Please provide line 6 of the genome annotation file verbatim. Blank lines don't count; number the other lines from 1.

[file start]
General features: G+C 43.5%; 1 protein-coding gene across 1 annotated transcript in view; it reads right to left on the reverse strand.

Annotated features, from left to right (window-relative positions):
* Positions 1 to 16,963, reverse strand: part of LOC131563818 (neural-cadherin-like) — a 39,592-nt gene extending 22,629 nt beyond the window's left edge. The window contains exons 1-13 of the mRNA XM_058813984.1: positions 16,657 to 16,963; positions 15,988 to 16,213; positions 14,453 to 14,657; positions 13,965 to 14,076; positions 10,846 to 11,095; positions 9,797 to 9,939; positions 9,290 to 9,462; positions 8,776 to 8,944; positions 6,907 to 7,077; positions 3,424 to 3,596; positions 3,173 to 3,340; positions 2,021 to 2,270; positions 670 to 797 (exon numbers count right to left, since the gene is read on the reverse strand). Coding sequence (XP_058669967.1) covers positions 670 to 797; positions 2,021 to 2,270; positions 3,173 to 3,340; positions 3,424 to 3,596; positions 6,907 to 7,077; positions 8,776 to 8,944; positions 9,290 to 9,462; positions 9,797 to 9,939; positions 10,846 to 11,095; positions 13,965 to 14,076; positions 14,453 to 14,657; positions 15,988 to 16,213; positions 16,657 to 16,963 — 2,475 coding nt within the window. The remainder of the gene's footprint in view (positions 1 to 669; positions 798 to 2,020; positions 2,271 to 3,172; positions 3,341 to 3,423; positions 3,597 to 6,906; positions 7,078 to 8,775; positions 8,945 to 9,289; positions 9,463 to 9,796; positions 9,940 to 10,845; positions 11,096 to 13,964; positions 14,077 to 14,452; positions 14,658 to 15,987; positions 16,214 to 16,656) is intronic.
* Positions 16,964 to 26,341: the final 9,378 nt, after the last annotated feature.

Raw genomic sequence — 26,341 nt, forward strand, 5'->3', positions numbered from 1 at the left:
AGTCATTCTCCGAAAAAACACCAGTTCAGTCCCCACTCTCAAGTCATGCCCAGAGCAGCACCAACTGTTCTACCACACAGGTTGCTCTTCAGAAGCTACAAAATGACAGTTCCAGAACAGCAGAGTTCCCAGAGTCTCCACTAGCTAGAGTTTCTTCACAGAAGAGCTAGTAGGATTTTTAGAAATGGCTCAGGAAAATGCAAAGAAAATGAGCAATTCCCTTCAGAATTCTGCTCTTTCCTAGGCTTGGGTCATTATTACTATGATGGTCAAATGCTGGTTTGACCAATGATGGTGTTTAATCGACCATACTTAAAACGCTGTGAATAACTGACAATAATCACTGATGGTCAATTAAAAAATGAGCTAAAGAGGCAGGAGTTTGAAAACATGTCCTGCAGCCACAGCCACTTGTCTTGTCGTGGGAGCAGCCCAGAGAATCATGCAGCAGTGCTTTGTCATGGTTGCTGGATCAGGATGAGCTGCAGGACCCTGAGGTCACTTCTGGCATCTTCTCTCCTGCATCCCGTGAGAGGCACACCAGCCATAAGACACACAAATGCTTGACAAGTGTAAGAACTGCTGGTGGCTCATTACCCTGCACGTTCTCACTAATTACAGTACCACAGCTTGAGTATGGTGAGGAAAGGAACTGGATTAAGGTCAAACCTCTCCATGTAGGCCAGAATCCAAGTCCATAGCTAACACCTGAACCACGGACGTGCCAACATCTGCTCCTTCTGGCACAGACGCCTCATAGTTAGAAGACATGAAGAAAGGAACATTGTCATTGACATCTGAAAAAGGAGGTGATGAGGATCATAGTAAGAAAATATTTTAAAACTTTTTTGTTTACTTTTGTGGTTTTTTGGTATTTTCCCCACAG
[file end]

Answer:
AGTCATTCTCCGAAAAAACACCAGTTCAGTCCCCACTCTCAAGTCATGCCCAGAGCAGCACCAACTGTTCTACCACACAGGTTGCTCTTCAGAAGCTACAAAATGACAGTTCCAGAACAGCAGAGTTCCCAGAGTCTCCACTAGCTAGAGTTTCTTCACAGAAGAGCTAGTAGGATTTTTAGAAATGGCTCAGGAAAATGCAAAGAAAATGAGCAATTCCCTTCAGAATTCTGCTCTTTCCTAGGCTTGGGTCATTATTACTATGATGGTCAAATGCTGGTTTGACCAATGATGGTGTTTAATCGACCATACTTAAAACGCTGTGAATAACTGACAATAATCACTGATGGTCAATTAAAAAATGAGCTAAAGAGGCAGGAGTTTGAAAACATGTCCTGCAGCCACAGCCACTTGTCTTGTCGTGGGAGCAGCCCAGAGAATCATGCAGCAGTGCTTTGTCATGGTTGCTGGATCAGGATGAGCTGCAGGACCCTGAGGTCACTTCTGGCATCTTCTCTCCTGCATCCCGTGAGAGGCACACCAGCCATAAGACACACAAATGCTTGACAAGTGTAAGAACTGCTGGTGGCTCATTACCCTGCACGTTCTCACTAATTACAGTACCACAGCTTGAGTATGGTGAGGAAAGGAACTGGATTAAGGTCAAACCTCTCCATGTAGGCCAGAATCCAAGTCCATAGCTAACACCTGAACCACGGACGTGCCAACATCTGCTCCTTCTGGCACAGACGCCTCATAGTTAGAAGACATGAAGAAAGGAACATTGTCATTGACATCTGAAAAAGGAGGTGATGAGGATCATAGTAAGAAAATATTTTAAAACTTTTTTGTTTACTTTTGTGGTTTTTTGGTATTTTCCCCACAG